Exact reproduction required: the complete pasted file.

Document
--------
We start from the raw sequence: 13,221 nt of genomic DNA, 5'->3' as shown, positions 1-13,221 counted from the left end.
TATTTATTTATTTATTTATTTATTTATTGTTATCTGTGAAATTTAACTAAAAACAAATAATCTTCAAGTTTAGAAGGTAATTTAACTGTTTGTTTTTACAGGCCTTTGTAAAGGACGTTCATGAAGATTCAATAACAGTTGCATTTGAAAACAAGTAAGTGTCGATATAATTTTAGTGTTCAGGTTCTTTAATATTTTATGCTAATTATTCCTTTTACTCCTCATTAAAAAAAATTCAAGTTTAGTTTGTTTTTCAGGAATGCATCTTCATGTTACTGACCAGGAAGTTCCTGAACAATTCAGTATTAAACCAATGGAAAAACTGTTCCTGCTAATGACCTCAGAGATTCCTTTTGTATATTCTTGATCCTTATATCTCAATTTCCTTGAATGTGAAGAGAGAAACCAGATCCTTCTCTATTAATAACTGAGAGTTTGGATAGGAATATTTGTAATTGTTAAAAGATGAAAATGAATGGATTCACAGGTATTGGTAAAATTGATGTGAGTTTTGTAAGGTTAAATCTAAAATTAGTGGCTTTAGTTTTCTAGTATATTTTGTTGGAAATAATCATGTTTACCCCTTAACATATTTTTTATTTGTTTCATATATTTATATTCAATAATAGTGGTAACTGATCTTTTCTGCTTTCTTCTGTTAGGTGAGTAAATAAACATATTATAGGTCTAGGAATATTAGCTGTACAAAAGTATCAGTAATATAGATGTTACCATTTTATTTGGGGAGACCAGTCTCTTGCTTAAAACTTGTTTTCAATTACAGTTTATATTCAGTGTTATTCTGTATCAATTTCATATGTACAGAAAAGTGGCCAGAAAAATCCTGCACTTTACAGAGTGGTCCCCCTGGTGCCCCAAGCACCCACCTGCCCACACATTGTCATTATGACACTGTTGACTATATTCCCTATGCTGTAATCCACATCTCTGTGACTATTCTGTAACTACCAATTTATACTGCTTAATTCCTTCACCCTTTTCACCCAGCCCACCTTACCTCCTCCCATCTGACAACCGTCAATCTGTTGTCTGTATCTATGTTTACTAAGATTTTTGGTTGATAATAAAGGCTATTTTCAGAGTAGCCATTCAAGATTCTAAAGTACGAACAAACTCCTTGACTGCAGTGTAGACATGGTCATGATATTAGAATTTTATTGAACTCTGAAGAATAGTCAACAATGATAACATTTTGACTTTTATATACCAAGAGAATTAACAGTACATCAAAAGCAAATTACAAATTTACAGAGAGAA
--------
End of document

We start from the raw sequence: 13,221 nt of genomic DNA, 5'->3' as shown, positions 1-13,221 counted from the left end.
TATTTATTTATTTATTTATTTATTTATTGTTATCTGTGAAATTTAACTAAAAACAAATAATCTTCAAGTTTAGAAGGTAATTTAACTGTTTGTTTTTACAGGCCTTTGTAAAGGACGTTCATGAAGATTCAATAACAGTTGCATTTGAAAACAAGTAAGTGTCGATATAATTTTAGTGTTCAGGTTCTTTAATATTTTATGCTAATTATTCCTTTTACTCCTCATTAAAAAAAATTCAAGTTTAGTTTGTTTTTCAGGAATGCATCTTCATGTTACTGACCAGGAAGTTCCTGAACAATTCAGTATTAAACCAATGGAAAAACTGTTCCTGCTAATGACCTCAGAGATTCCTTTTGTATATTCTTGATCCTTATATCTCAATTTCCTTGAATGTGAAGAGAGAAACCAGATCCTTCTCTATTAATAACTGAGAGTTTGGATAGGAATATTTGTAATTGTTAAAAGATGAAAATGAATGGATTCACAGGTATTGGTAAAATTGATGTGAGTTTTGTAAGGTTAAATCTAAAATTAGTGGCTTTAGTTTTCTAGTATATTTTGTTGGAAATAATCATGTTTACCCCTTAACATATTTTTTATTTGTTTCATATATTTATATTCAATAATAGTGGTAACTGATCTTTTCTGCTTTCTTCTGTTAGGTGAGTAAATAAACATATTATAGGTCTAGGAATATTAGCTGTACAAAAGTATCAGTAATATAGATGTTACCATTTTATTTGGGGAGACCAGTCTCTTGCTTAAAACTTGTTTTCAATTACAGTTTATATTCAGTGTTATTCTGTATCAATTTCATATGTACAGAAAAGTGGCCAGAAAAATCCTGCACTTTACAGAGTGGTCCCCCTGGTGCCCCAAGCACCCACCTGCCCACACATTGTCATTATGACACTGTTGACTATATTCCCTATGCTGTAATCCACATCTCTGTGACTATTCTGTAACTACCAATTTATACTGCTTAATTCCTTCACCCTTTTCACCCAGCCCACCTTACCTCCTCCCATCTGACAACCGTCAATCTGTTGTCTGTATCTATGTTTACTAAGATTTTTGGTTGATAATAAAGGCTATTTTCAGAGTAGCCATTCAAGATTCTAAAGTACGAACAAACTCCTTGACTGCAGTGTAGACATGGTCATGATATTAGAATTTTATTGAACTCTGAAGAATAGTCAACAATGATAACATTTTGACTTTTATATACCAAGAGAATTAACAGTACATCAAAAGCAAATTACAAATTTACAGAGAGAA